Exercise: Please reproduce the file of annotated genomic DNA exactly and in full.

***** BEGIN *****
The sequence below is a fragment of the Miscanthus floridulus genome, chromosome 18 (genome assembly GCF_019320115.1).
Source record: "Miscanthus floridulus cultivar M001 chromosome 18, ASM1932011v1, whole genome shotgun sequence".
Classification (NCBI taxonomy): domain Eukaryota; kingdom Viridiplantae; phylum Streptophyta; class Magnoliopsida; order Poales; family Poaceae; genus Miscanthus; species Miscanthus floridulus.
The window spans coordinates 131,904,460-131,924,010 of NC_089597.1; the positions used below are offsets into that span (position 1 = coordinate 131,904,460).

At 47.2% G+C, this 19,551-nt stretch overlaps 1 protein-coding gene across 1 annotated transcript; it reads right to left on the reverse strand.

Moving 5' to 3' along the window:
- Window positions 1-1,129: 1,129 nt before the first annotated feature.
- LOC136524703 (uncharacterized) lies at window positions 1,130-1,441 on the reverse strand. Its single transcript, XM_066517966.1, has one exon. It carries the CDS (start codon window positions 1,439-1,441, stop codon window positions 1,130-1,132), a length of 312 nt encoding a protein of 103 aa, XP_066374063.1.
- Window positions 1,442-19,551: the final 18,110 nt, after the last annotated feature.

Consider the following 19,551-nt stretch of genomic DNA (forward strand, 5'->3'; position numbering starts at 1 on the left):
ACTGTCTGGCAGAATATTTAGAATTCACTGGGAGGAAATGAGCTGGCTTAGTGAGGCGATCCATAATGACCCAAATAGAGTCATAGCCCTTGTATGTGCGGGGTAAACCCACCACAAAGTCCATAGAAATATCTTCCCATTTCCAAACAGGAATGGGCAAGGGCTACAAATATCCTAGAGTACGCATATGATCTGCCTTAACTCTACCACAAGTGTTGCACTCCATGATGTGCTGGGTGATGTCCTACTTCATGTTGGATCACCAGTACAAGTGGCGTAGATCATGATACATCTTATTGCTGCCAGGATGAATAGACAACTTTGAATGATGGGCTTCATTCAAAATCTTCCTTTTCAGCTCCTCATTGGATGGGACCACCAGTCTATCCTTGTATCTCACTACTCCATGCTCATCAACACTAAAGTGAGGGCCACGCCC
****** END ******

The sequence below is a fragment of the Miscanthus floridulus genome, chromosome 18 (genome assembly GCF_019320115.1).
Source record: "Miscanthus floridulus cultivar M001 chromosome 18, ASM1932011v1, whole genome shotgun sequence".
Classification (NCBI taxonomy): domain Eukaryota; kingdom Viridiplantae; phylum Streptophyta; class Magnoliopsida; order Poales; family Poaceae; genus Miscanthus; species Miscanthus floridulus.
The window spans coordinates 131,904,460-131,924,010 of NC_089597.1; the positions used below are offsets into that span (position 1 = coordinate 131,904,460).

At 47.2% G+C, this 19,551-nt stretch overlaps 1 protein-coding gene across 1 annotated transcript; it reads right to left on the reverse strand.

Moving 5' to 3' along the window:
- Window positions 1-1,129: 1,129 nt before the first annotated feature.
- LOC136524703 (uncharacterized) lies at window positions 1,130-1,441 on the reverse strand. Its single transcript, XM_066517966.1, has one exon. It carries the CDS (start codon window positions 1,439-1,441, stop codon window positions 1,130-1,132), a length of 312 nt encoding a protein of 103 aa, XP_066374063.1.
- Window positions 1,442-19,551: the final 18,110 nt, after the last annotated feature.

Consider the following 19,551-nt stretch of genomic DNA (forward strand, 5'->3'; position numbering starts at 1 on the left):
ACTGTCTGGCAGAATATTTAGAATTCACTGGGAGGAAATGAGCTGGCTTAGTGAGGCGATCCATAATGACCCAAATAGAGTCATAGCCCTTGTATGTGCGGGGTAAACCCACCACAAAGTCCATAGAAATATCTTCCCATTTCCAAACAGGAATGGGCAAGGGCTACAAATATCCTAGAGTACGCATATGATCTGCCTTAACTCTACCACAAGTGTTGCACTCCATGATGTGCTGGGTGATGTCCTACTTCATGTTGGATCACCAGTACAAGTGGCGTAGATCATGATACATCTTATTGCTGCCAGGATGAATAGACAACTTTGAATGATGGGCTTCATTCAAAATCTTCCTTTTCAGCTCCTCATTGGATGGGACCACCAGTCTATCCTTGTATCTCACTACTCCATGCTCATCAACACTAAAGTGAGGGCCACGCCC